Jump to content
Sign in to follow this  
LeCastor

"Too Young To be Advancing..."

Recommended Posts

As many have mentioned before--and I agree 100%--a Scoutmaster Conference need not happen just before a Board of Review. In fact, we have SM conferences fairly frequently whether or not we call them that. I do it all the time with my patrol leaders. At any rate, I sat down with a young Scout last night for an "on the books" type SM conference just prior to his Star board of review. I asked him what the core ideas were for the Star requirements. (I was hoping to hear 1) active time commitment, 2) service, 3) leadership, and 4) merit badges.) He struggled quite a bit and couldn't get past the "requirements'. What do I mean by that, you might ask? Well, I'm not really concerned that you have to be a Patrol Leader for 4 months to become Star or that you have to do service hours to become Star. I'd like to know how being a patrol leader for four months and doing service to others helps you become a better Scout.

 

I asked this young Scout many questions and hoped to prepare him for the BoR. He had done so well in the previous (T-2-1) BoR, but I knew that Star, Life, and Eagle wouldn't necessarily be so easy for him. He is very driven by merit badges but the concepts of leadership and service aren't totally there yet. Of course, I'll be the first to remind the boys that Scouting is a journey and that we are constantly learning. But my Scout struggled to explain how leadership and service help the others and himself grow as as Scout and as a person.

 

I'm pleased to announce that he did pass the BoR and is a Star Scout. Though, he did tell the Troop Committee that the SM Conference was a little longer than usual. ;) The committee approached me afterwards and said he might be a little too young (12) to be advancing at his current pace. I've never been one to say you have to be such-and-such age to be an Eagle, but there is a certain level of maturity and understanding that we expect of our Eagles. I told the committee that you can't really put an age requirement on Star, Life, or Eagle, but I understand their sentiment. Some young men are more mature at 12 than others...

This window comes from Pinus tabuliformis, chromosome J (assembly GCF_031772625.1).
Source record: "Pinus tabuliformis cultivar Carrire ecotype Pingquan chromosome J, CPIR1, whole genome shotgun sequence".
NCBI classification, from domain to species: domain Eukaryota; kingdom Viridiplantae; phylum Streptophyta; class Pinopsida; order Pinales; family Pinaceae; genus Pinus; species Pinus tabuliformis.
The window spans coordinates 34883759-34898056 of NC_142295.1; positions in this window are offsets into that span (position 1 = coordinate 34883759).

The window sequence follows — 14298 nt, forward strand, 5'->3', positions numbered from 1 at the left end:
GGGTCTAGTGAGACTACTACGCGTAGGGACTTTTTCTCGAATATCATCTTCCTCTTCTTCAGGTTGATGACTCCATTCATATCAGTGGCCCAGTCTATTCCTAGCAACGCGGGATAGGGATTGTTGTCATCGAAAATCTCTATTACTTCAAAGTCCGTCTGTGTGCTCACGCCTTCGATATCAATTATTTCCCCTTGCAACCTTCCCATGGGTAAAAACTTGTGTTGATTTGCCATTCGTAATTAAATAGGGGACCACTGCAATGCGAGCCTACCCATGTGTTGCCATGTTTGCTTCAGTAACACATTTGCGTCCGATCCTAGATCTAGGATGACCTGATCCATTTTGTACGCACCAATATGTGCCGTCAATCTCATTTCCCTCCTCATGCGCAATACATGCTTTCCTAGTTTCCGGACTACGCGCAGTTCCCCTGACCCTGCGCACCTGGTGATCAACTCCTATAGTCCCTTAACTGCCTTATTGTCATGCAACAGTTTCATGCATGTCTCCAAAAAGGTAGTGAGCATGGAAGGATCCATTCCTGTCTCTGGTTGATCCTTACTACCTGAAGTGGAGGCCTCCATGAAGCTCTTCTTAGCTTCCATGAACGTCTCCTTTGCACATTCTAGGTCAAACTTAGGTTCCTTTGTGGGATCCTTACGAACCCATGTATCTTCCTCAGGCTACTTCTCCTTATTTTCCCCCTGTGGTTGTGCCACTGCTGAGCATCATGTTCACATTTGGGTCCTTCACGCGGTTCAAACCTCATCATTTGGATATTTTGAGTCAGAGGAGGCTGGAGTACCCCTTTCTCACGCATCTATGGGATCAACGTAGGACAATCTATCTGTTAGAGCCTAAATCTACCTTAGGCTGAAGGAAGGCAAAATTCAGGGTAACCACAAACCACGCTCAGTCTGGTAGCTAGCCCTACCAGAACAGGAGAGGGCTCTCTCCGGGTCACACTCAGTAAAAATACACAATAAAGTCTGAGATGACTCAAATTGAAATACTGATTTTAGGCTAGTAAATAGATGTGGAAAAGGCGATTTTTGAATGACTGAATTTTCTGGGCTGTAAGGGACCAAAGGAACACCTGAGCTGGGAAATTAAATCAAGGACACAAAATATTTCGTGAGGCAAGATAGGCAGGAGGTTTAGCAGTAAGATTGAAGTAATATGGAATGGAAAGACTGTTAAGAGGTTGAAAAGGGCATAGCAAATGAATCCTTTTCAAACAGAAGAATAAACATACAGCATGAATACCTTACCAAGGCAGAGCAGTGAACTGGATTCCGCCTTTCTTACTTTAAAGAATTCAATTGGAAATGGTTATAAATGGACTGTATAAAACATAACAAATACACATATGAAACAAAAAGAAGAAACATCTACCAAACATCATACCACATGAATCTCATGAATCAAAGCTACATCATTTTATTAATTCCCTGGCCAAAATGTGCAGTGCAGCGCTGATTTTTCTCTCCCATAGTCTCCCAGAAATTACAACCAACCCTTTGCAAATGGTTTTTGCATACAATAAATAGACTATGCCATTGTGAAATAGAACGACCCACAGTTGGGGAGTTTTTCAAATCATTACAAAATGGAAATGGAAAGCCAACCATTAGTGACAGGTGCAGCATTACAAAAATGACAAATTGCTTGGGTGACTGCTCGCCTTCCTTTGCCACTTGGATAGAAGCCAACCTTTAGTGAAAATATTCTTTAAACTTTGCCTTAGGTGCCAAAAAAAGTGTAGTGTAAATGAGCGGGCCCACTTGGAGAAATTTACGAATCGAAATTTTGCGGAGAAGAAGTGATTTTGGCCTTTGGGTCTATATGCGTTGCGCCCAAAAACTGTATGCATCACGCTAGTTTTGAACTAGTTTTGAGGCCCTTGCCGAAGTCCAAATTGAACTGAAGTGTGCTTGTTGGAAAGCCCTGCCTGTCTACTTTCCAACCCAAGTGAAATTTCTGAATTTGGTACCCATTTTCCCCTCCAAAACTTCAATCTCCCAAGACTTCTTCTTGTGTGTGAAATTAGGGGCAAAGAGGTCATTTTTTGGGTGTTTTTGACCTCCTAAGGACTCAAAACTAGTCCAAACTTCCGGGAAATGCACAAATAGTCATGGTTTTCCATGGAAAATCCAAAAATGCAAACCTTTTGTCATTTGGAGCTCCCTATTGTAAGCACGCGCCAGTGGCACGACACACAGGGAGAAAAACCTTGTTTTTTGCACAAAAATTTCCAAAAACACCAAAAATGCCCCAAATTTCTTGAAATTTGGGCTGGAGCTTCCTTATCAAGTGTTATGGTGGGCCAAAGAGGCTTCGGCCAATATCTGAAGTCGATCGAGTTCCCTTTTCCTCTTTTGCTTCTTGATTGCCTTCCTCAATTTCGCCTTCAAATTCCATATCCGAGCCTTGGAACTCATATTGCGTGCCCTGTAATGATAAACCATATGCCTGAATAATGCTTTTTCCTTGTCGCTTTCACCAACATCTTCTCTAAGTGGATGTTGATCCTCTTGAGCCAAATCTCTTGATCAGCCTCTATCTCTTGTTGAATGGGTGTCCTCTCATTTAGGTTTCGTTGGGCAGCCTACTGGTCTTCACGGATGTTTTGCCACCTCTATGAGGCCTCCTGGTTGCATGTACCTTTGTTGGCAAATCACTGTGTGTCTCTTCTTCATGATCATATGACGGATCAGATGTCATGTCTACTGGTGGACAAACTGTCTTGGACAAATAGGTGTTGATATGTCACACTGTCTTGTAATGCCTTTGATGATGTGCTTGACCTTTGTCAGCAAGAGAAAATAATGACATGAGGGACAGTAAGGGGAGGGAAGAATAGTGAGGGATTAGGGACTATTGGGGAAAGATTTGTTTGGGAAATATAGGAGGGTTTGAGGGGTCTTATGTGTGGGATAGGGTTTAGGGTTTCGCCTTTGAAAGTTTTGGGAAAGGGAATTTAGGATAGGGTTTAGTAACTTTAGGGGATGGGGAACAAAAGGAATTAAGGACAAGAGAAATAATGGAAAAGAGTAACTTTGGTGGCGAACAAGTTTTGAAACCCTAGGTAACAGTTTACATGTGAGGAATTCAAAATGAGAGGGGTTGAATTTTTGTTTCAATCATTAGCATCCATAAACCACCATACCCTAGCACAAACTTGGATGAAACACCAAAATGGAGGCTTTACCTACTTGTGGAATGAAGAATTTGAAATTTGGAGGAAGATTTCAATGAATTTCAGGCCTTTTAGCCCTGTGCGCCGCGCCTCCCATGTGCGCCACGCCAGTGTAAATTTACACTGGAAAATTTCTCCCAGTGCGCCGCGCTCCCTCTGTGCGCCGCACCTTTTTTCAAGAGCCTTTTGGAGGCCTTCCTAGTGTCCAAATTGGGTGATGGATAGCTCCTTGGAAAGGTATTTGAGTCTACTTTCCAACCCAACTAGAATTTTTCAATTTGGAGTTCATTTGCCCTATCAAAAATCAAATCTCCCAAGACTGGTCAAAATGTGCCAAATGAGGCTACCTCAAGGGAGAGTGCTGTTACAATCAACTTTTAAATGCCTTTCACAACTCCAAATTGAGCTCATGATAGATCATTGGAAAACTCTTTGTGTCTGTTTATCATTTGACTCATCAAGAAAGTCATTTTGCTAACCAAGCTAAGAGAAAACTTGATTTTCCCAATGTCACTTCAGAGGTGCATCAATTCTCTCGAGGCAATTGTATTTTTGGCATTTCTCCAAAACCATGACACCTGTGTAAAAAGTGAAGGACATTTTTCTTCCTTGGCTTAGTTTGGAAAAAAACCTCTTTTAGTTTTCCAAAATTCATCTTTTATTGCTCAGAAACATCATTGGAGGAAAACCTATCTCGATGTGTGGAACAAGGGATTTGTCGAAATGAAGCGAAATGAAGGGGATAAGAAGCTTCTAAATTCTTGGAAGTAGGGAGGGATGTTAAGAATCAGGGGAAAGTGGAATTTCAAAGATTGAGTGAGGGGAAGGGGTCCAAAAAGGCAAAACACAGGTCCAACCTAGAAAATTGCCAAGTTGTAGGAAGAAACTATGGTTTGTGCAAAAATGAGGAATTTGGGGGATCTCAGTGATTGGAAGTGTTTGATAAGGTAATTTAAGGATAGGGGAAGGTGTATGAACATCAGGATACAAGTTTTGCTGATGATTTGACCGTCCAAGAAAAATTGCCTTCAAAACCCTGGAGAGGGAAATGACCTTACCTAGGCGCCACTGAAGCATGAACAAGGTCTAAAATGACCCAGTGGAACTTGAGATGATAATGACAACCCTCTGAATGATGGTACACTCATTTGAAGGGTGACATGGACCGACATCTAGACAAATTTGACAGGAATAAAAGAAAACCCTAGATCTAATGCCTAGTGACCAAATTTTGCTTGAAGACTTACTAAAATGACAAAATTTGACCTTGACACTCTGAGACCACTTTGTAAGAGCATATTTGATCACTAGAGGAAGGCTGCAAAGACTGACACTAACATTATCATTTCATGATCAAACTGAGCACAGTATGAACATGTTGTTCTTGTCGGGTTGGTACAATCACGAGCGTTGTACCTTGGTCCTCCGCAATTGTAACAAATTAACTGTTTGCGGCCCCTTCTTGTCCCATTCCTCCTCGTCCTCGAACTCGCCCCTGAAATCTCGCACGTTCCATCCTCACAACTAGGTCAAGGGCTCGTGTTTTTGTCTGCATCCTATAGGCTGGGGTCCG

Share this post


Link to post
Share on other sites

Well, it sounds like you didn't tell the boy to "stop and smell the roses," and I consider that a good thing. So what if he eagles next year? So what if he isn't as articulate as a 17 year old about "the purpose of the game"? Just keep throwing down other challenges like palms, religious medals, and conservation awards.

 

The boy is learning that your priority is on learning to reflect. He'll probably wind up teasing you about it. But eventually he'll figure out that if it's important to you, it should be important to him.

 

P.S. - Scout, if you're reading this blog, and figured out this is your SM talking about you (just compare posting dates with what was signed in your handbook), get your parents' permission to open an account on the forums, and let us know your perspective -- it would be awesome to read it. :)

Share this post


Link to post
Share on other sites

qwazse: "Well, it sounds like you didn't tell the boy to "stop and smell the roses," and I consider that a good thing"

 

Quite the opposite, in fact. I told him that, in reality, he could be an Eagle in 12 months and that he'd have five years of adventure ahead of him after Eagle.

 

Also, wouldn't it be great if we had more Scouts sharing their thoughts on Scouting?? :D

Share this post


Link to post
Share on other sites

What? You mean that just because one reaches Eagle it doesn't mean they get put out to pasture as a JASM or moved out of the loop so far it's no longer an adventure?

Share this post


Link to post
Share on other sites

I have to through a flag on the "too young to advance" mentality. Remember Clown Boy from another of my posts? He's only 12, and has had everything done for Star except for a leadership / service project done since June of this year. His buddy Aspergers boy is right there with him too - swimming is the only thing which was holding him back.

 

As a matter of fact, Clown boy is two merit badges, hard time, and a service project/leadership role from Life (I think Aspergers boy has all the merit badges he needs for Life done).

 

(ok, I'm going to get busted anyway, so yes, clown boy is my son). His Star SM approved service project is more involved than a number of Eagle projects I've seen approved.

 

If he does pull off Eagle at 14, who gives a flying flip that he's only 14? Completed merit badges (not the pencil-whipped ones) are how we measure a scouts progress, with a verification via SM conference and BOR.